It wasn’t long before Hollywood screenwriter Tedi Sarafian showed up with an offer to invest in Thomas’ company. Resources previously unavailable to the part-scavenging hustler were beginning to literally appear on his doorstep. Though wary of a stranger’s kindness, Thomas quickly came to recognize Tedi not only as a fellow audio geek, but also a trusted partner whose contributions would lead to MicroMain’s iconic handles that act as a horizontal mount, as well as the distribution of Barefoot speakers at the world’s most prestigious audio retailer, Vintage King Audio.

“Whatever shows up in your life— if it seems like an opportunity, you’ve just got to take a chance.”

  

Barefoot Sound was beginning to look a lot like the company Thomas had always envisioned. Tedi’s celebrity endorsements were generating buzz, speakers were coming in on pallets instead of being manually assembled on a picnic table, and before long their 2,000 sq ft space in San Francisco was beginning to feel a little cramped for Barefoot’s aspirations. By all accounts, everyone was satisfied with how things were going. Everyone except for Thomas, whose spidey senses were tingling once again.

Countless photos of famous musicians posing beside Barefoot monitors made for great press, but some of the images struck a nerve in The Speaker Guru. Many showed Thomas’ precious speakers sandwiched between inferior monitors, a placement that effectually negated the benefits of Barefoot’s trademark dual-opposing subs. A fiendish thought emerged, sending Thomas once again tiptoeing the line between madness and magnificence. If you can’t beat them, why not be them?

Thomas believed his speakers were advanced enough to accurately emulate the voicing characteristics and responses of any classic nearfield monitor. If hearing songs on different speakers was a vital part of the music making process, which it seemed to be, Thomas would eliminate the need for additional sound sources. And thus the rise of Multi-Emphasis Monitor Emulation, or MEME, became the next great technological achievement for Barefoot Sound. With some nifty digital signal processing, a simple switch made it possible for producers to preview their mix on four different classic speaker settings from the same stereo position, without the extra clutter.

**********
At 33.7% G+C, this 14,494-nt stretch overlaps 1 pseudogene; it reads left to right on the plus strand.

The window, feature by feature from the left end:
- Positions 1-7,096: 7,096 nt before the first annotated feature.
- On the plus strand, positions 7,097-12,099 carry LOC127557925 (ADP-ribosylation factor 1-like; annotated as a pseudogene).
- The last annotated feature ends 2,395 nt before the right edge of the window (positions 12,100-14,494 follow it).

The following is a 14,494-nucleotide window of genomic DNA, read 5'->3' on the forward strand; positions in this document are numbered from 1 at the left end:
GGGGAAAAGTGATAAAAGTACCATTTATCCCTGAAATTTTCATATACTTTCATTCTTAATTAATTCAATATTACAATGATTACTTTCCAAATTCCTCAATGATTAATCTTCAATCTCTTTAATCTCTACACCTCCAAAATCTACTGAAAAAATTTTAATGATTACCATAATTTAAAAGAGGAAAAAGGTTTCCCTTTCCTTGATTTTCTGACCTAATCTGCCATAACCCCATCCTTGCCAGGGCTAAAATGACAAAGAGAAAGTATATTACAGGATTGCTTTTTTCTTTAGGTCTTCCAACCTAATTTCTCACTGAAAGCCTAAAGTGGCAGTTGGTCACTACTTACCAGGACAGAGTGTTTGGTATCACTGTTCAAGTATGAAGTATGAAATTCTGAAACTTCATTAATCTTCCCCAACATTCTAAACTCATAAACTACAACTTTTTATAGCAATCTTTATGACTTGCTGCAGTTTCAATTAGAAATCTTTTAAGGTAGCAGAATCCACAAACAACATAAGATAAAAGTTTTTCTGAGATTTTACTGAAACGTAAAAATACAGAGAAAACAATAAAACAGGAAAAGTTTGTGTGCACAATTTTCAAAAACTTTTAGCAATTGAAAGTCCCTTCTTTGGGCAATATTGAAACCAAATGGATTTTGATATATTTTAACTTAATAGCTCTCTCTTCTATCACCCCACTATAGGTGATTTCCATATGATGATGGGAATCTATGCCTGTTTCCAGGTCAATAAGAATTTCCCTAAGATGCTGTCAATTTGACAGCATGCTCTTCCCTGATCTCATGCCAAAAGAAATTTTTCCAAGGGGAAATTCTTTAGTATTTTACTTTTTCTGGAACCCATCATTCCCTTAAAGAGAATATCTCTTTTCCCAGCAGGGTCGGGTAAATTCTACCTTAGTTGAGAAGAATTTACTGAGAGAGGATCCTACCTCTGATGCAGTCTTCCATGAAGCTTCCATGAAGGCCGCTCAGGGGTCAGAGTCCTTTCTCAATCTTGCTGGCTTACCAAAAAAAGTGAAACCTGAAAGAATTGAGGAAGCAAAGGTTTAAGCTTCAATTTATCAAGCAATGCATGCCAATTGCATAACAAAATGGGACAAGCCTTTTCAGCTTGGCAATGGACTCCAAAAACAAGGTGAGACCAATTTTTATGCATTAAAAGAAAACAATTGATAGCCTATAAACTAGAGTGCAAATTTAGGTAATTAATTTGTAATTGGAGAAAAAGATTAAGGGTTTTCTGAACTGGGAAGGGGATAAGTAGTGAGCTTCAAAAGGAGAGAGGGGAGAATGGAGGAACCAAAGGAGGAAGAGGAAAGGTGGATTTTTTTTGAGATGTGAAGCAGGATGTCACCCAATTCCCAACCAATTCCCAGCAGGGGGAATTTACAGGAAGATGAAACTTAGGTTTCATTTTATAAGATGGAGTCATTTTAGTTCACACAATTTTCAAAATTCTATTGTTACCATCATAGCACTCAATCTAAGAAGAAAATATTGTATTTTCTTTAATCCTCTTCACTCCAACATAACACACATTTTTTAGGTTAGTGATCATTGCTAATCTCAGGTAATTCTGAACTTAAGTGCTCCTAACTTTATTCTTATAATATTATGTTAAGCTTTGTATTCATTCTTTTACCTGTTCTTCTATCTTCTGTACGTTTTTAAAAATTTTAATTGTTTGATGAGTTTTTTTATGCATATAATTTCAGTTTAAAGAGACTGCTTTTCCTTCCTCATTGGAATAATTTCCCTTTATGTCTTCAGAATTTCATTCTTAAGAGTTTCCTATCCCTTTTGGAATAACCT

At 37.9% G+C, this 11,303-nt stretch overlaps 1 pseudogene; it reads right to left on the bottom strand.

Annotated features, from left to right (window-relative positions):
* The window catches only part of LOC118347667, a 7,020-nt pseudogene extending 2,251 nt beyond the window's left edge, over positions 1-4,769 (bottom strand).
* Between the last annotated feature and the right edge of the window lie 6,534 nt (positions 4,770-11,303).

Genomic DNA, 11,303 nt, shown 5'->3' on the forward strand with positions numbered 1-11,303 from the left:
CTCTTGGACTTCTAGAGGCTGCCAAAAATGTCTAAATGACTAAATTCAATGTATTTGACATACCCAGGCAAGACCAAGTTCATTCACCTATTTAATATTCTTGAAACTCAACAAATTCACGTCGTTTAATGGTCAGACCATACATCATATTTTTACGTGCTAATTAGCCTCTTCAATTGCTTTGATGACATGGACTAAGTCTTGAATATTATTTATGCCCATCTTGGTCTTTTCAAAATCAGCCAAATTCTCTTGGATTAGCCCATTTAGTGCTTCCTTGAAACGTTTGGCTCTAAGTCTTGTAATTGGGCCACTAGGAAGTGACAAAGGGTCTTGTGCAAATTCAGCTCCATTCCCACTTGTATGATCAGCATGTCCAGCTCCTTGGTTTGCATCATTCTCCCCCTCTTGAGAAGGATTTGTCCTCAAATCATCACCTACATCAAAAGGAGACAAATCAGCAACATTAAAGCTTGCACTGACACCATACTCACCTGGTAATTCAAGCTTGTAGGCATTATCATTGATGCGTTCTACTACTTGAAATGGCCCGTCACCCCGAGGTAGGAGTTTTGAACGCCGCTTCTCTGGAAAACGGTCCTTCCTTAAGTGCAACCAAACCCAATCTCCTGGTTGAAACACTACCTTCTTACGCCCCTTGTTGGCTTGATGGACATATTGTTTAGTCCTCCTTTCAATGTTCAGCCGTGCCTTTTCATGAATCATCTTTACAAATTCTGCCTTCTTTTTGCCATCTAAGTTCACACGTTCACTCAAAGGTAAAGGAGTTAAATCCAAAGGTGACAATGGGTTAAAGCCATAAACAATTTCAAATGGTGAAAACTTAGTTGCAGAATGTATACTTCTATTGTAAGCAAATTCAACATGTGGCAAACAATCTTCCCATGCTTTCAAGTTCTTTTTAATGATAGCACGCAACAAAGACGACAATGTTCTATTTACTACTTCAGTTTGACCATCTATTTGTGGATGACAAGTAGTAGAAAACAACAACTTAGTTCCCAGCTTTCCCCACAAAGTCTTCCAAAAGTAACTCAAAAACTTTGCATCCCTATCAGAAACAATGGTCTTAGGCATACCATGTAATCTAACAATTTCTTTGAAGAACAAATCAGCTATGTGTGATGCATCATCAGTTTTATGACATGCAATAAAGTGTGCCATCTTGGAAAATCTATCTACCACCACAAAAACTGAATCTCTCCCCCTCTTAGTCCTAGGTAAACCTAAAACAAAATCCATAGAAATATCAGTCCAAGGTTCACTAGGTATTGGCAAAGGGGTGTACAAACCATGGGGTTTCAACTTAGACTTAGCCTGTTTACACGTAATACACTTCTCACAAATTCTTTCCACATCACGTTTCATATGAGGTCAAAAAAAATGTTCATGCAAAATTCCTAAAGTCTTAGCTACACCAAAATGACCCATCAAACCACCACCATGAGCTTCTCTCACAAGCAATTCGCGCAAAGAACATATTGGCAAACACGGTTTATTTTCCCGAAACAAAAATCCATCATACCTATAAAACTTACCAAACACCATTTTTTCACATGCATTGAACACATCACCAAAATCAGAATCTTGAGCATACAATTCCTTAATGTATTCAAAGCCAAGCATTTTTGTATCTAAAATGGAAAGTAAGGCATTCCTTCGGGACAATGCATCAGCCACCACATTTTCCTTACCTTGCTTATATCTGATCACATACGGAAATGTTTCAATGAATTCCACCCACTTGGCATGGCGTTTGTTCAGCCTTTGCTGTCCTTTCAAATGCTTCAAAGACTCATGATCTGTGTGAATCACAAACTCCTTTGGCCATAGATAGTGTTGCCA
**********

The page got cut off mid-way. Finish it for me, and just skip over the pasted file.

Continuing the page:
“I think that’s the way to keep doing it. Keep doing stuff that’s beyond your means.”

  

Barefoot eventually brought their signature sound into homes across the world, collaborating with Shinola to make speakers that were accessible to the average music lover. Now, the upcoming studio monitor collaboration with Output has captured the attention of countless home studio owners who yearn for Barefoot-quality sound at an affordable price. Thomas has always dreamt of a totally 3D-printed monitor, and already Barefoot is installing 3D-printed parts in new models. It seems as if each achievement is just another starting point for this inexhaustible creator.

While scientists and technological leaders stand out among us as rock stars of the modern era, the audio world holds its breath and waits to see what Barefoot will do next. It seems as if the sky’s the limit for this brave band of sound-seeking explorers, and that’s essentially the point Thomas Barefoot wants to make. No matter what your situation looks like, you can use the resources around you as leverage to achieve your goals. Take chances. Don’t be afraid to ask for what you want. Most importantly, live to follow your passion, and you will find fulfillment in whatever you do. This is the spirit that brought Barefoot and Output together, a sentiment reflected in all the musicians who use Output’s products every day, doing whatever it takes to reach that next level.